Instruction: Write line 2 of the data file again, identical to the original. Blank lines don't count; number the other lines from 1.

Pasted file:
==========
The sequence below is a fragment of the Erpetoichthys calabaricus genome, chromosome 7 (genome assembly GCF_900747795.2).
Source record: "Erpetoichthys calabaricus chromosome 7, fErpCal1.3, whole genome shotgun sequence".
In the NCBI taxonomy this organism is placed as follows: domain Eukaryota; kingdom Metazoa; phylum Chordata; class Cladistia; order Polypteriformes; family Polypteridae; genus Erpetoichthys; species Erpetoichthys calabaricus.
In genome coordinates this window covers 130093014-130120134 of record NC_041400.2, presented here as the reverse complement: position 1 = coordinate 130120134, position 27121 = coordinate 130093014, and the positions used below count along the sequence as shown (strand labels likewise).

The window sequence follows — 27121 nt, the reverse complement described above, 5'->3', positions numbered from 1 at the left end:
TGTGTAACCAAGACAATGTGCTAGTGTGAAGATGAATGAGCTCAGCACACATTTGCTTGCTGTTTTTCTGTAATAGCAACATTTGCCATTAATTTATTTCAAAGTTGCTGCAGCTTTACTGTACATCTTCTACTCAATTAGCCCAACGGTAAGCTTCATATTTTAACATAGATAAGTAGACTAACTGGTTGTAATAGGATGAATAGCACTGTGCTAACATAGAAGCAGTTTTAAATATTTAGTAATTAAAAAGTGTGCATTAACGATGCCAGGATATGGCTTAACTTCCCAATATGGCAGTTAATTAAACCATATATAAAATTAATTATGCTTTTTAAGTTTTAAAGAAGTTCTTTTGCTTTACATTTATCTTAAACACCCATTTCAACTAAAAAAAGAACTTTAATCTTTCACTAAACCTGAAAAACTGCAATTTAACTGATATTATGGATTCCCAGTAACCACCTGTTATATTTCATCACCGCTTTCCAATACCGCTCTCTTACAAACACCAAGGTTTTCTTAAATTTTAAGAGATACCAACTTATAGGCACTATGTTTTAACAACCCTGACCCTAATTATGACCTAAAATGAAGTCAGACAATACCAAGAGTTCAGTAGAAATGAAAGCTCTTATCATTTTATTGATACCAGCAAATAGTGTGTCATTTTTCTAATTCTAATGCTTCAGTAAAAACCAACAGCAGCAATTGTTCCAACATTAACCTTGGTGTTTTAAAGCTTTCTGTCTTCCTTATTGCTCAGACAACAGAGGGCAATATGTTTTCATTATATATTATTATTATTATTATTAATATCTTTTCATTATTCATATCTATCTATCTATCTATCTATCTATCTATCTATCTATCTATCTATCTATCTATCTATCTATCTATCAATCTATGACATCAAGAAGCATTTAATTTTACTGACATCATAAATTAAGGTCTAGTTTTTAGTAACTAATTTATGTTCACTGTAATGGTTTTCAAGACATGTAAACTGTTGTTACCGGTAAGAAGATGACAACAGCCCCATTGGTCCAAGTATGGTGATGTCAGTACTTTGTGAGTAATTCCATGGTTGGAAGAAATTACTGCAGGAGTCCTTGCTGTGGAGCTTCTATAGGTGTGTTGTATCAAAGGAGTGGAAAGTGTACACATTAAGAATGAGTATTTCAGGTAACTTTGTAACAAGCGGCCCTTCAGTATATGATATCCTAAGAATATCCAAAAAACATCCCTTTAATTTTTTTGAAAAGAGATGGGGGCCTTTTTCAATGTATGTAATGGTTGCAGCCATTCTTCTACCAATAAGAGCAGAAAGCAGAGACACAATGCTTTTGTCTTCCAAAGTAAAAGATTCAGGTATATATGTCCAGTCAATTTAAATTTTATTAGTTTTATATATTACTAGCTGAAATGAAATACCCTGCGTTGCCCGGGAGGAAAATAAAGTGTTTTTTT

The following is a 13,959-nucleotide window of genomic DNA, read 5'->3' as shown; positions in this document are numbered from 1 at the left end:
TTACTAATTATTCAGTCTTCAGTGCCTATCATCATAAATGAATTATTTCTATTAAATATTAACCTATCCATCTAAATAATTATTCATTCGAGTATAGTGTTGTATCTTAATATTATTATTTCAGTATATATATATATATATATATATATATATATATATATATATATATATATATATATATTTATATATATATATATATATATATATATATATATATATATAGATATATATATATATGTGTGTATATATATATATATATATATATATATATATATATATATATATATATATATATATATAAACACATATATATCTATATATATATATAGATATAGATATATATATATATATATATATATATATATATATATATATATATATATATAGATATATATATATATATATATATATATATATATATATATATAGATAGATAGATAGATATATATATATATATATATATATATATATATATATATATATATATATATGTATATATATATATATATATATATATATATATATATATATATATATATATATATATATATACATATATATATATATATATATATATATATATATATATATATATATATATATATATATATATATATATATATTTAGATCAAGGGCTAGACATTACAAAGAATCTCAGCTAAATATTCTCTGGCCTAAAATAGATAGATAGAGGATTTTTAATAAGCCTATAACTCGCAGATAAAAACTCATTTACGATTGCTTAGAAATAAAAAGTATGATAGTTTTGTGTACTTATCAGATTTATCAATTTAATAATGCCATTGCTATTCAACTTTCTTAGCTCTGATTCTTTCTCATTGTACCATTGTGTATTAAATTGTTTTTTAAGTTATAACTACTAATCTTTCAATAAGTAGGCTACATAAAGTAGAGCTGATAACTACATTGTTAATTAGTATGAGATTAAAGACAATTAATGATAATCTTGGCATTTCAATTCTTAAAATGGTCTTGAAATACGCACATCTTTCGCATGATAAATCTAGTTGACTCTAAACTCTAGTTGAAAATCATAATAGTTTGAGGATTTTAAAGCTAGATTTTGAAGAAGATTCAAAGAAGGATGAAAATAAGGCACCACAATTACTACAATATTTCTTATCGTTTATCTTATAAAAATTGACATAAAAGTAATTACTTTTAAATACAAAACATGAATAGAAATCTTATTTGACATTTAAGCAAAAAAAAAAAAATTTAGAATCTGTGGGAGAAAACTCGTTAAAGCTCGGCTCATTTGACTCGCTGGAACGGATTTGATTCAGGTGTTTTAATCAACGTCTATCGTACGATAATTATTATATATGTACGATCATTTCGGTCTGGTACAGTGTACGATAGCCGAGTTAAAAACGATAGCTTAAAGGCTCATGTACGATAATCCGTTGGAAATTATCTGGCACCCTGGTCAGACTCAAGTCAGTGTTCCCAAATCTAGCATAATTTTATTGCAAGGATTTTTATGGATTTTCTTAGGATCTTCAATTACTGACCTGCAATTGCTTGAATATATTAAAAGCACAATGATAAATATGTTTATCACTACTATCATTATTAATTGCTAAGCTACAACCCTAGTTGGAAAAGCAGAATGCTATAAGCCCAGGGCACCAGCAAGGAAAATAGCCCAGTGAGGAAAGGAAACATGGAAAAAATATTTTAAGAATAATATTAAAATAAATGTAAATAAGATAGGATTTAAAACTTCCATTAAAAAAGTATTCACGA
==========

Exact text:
Source record: "Erpetoichthys calabaricus chromosome 7, fErpCal1.3, whole genome shotgun sequence".